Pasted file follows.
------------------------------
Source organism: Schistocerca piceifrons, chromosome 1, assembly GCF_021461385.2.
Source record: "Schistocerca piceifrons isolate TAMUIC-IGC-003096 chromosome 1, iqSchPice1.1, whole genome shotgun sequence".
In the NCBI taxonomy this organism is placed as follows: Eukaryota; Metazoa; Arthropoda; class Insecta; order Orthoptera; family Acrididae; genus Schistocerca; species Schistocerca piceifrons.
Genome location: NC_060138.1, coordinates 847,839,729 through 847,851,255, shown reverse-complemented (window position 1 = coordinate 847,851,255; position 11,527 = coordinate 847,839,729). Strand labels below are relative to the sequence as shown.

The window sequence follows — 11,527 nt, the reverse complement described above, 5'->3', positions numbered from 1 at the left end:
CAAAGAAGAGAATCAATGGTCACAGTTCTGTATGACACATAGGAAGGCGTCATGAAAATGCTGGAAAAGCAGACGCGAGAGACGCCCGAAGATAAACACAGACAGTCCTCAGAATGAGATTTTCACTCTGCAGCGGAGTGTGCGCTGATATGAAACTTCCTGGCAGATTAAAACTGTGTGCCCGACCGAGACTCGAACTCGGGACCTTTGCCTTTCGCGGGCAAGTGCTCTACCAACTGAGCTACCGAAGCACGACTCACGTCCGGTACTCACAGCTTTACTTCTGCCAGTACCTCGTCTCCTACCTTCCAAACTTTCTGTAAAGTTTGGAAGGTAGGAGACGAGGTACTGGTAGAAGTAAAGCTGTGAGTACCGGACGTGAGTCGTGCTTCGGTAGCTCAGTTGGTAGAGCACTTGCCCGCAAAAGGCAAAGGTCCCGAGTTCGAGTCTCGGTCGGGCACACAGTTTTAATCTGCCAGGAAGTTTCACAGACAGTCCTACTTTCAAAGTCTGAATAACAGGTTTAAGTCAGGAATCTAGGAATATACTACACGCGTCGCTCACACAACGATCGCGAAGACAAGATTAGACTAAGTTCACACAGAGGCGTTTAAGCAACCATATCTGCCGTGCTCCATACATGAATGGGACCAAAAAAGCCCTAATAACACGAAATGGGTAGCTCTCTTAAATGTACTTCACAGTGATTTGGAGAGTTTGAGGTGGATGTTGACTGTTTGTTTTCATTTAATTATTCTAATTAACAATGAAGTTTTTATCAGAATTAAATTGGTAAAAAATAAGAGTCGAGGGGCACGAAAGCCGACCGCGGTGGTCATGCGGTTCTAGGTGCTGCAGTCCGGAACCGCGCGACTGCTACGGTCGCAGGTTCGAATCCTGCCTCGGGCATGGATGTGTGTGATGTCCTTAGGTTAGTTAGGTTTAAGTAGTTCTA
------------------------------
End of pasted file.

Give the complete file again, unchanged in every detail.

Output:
Source organism: Schistocerca piceifrons, chromosome 1, assembly GCF_021461385.2.
Source record: "Schistocerca piceifrons isolate TAMUIC-IGC-003096 chromosome 1, iqSchPice1.1, whole genome shotgun sequence".
In the NCBI taxonomy this organism is placed as follows: Eukaryota; Metazoa; Arthropoda; class Insecta; order Orthoptera; family Acrididae; genus Schistocerca; species Schistocerca piceifrons.
Genome location: NC_060138.1, coordinates 847,839,729 through 847,851,255, shown reverse-complemented (window position 1 = coordinate 847,851,255; position 11,527 = coordinate 847,839,729). Strand labels below are relative to the sequence as shown.

The window sequence follows — 11,527 nt, the reverse complement described above, 5'->3', positions numbered from 1 at the left end:
CAAAGAAGAGAATCAATGGTCACAGTTCTGTATGACACATAGGAAGGCGTCATGAAAATGCTGGAAAAGCAGACGCGAGAGACGCCCGAAGATAAACACAGACAGTCCTCAGAATGAGATTTTCACTCTGCAGCGGAGTGTGCGCTGATATGAAACTTCCTGGCAGATTAAAACTGTGTGCCCGACCGAGACTCGAACTCGGGACCTTTGCCTTTCGCGGGCAAGTGCTCTACCAACTGAGCTACCGAAGCACGACTCACGTCCGGTACTCACAGCTTTACTTCTGCCAGTACCTCGTCTCCTACCTTCCAAACTTTCTGTAAAGTTTGGAAGGTAGGAGACGAGGTACTGGTAGAAGTAAAGCTGTGAGTACCGGACGTGAGTCGTGCTTCGGTAGCTCAGTTGGTAGAGCACTTGCCCGCAAAAGGCAAAGGTCCCGAGTTCGAGTCTCGGTCGGGCACACAGTTTTAATCTGCCAGGAAGTTTCACAGACAGTCCTACTTTCAAAGTCTGAATAACAGGTTTAAGTCAGGAATCTAGGAATATACTACACGCGTCGCTCACACAACGATCGCGAAGACAAGATTAGACTAAGTTCACACAGAGGCGTTTAAGCAACCATATCTGCCGTGCTCCATACATGAATGGGACCAAAAAAGCCCTAATAACACGAAATGGGTAGCTCTCTTAAATGTACTTCACAGTGATTTGGAGAGTTTGAGGTGGATGTTGACTGTTTGTTTTCATTTAATTATTCTAATTAACAATGAAGTTTTTATCAGAATTAAATTGGTAAAAAATAAGAGTCGAGGGGCACGAAAGCCGACCGCGGTGGTCATGCGGTTCTAGGTGCTGCAGTCCGGAACCGCGCGACTGCTACGGTCGCAGGTTCGAATCCTGCCTCGGGCATGGATGTGTGTGATGTCCTTAGGTTAGTTAGGTTTAAGTAGTTCTA